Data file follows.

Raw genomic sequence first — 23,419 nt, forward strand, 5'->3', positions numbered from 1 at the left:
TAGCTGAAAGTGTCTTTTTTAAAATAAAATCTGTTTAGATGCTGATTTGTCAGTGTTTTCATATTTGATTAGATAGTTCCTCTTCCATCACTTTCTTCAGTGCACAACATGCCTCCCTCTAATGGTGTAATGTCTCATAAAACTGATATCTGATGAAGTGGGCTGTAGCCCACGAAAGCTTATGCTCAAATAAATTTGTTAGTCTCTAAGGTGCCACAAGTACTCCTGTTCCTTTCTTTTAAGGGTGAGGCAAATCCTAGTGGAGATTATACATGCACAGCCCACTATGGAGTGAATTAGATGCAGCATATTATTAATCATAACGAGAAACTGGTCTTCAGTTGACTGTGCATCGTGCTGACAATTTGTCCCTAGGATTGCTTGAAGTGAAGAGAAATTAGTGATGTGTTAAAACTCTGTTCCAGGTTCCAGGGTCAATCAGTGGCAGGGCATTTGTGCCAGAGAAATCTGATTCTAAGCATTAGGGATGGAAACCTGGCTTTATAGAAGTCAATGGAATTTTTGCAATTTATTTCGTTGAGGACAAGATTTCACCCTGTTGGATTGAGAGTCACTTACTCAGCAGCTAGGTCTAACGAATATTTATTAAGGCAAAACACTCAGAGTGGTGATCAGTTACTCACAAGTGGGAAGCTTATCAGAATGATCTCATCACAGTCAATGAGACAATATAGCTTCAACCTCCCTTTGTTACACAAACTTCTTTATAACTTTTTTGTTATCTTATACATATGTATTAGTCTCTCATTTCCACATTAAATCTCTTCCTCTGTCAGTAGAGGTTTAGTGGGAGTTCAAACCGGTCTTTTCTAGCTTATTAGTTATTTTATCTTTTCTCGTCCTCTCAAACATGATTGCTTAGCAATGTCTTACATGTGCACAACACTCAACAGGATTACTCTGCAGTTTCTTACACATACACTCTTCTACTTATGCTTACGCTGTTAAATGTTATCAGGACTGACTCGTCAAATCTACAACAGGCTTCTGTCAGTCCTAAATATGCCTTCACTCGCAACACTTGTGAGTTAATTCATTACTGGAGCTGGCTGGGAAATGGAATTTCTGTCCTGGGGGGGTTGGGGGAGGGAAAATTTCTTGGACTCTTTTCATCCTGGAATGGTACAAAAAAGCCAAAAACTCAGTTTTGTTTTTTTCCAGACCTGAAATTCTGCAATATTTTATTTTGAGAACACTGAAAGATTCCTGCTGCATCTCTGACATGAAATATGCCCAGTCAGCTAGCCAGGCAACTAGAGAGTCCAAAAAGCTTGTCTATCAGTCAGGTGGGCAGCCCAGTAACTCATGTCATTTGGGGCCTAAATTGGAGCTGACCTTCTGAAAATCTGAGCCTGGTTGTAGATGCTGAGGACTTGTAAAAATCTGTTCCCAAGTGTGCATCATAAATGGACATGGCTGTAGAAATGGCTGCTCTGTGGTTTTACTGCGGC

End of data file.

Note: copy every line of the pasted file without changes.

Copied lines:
Raw genomic sequence first — 23,419 nt, forward strand, 5'->3', positions numbered from 1 at the left:
TAGCTGAAAGTGTCTTTTTTAAAATAAAATCTGTTTAGATGCTGATTTGTCAGTGTTTTCATATTTGATTAGATAGTTCCTCTTCCATCACTTTCTTCAGTGCACAACATGCCTCCCTCTAATGGTGTAATGTCTCATAAAACTGATATCTGATGAAGTGGGCTGTAGCCCACGAAAGCTTATGCTCAAATAAATTTGTTAGTCTCTAAGGTGCCACAAGTACTCCTGTTCCTTTCTTTTAAGGGTGAGGCAAATCCTAGTGGAGATTATACATGCACAGCCCACTATGGAGTGAATTAGATGCAGCATATTATTAATCATAACGAGAAACTGGTCTTCAGTTGACTGTGCATCGTGCTGACAATTTGTCCCTAGGATTGCTTGAAGTGAAGAGAAATTAGTGATGTGTTAAAACTCTGTTCCAGGTTCCAGGGTCAATCAGTGGCAGGGCATTTGTGCCAGAGAAATCTGATTCTAAGCATTAGGGATGGAAACCTGGCTTTATAGAAGTCAATGGAATTTTTGCAATTTATTTCGTTGAGGACAAGATTTCACCCTGTTGGATTGAGAGTCACTTACTCAGCAGCTAGGTCTAACGAATATTTATTAAGGCAAAACACTCAGAGTGGTGATCAGTTACTCACAAGTGGGAAGCTTATCAGAATGATCTCATCACAGTCAATGAGACAATATAGCTTCAACCTCCCTTTGTTACACAAACTTCTTTATAACTTTTTTGTTATCTTATACATATGTATTAGTCTCTCATTTCCACATTAAATCTCTTCCTCTGTCAGTAGAGGTTTAGTGGGAGTTCAAACCGGTCTTTTCTAGCTTATTAGTTATTTTATCTTTTCTCGTCCTCTCAAACATGATTGCTTAGCAATGTCTTACATGTGCACAACACTCAACAGGATTACTCTGCAGTTTCTTACACATACACTCTTCTACTTATGCTTACGCTGTTAAATGTTATCAGGACTGACTCGTCAAATCTACAACAGGCTTCTGTCAGTCCTAAATATGCCTTCACTCGCAACACTTGTGAGTTAATTCATTACTGGAGCTGGCTGGGAAATGGAATTTCTGTCCTGGGGGGGTTGGGGGAGGGAAAATTTCTTGGACTCTTTTCATCCTGGAATGGTACAAAAAAGCCAAAAACTCAGTTTTGTTTTTTTCCAGACCTGAAATTCTGCAATATTTTATTTTGAGAACACTGAAAGATTCCTGCTGCATCTCTGACATGAAATATGCCCAGTCAGCTAGCCAGGCAACTAGAGAGTCCAAAAAGCTTGTCTATCAGTCAGGTGGGCAGCCCAGTAACTCATGTCATTTGGGGCCTAAATTGGAGCTGACCTTCTGAAAATCTGAGCCTGGTTGTAGATGCTGAGGACTTGTAAAAATCTGTTCCCAAGTGTGCATCATAAATGGACATGGCTGTAGAAATGGCTGCTCTGTGGTTTTACTGCGGC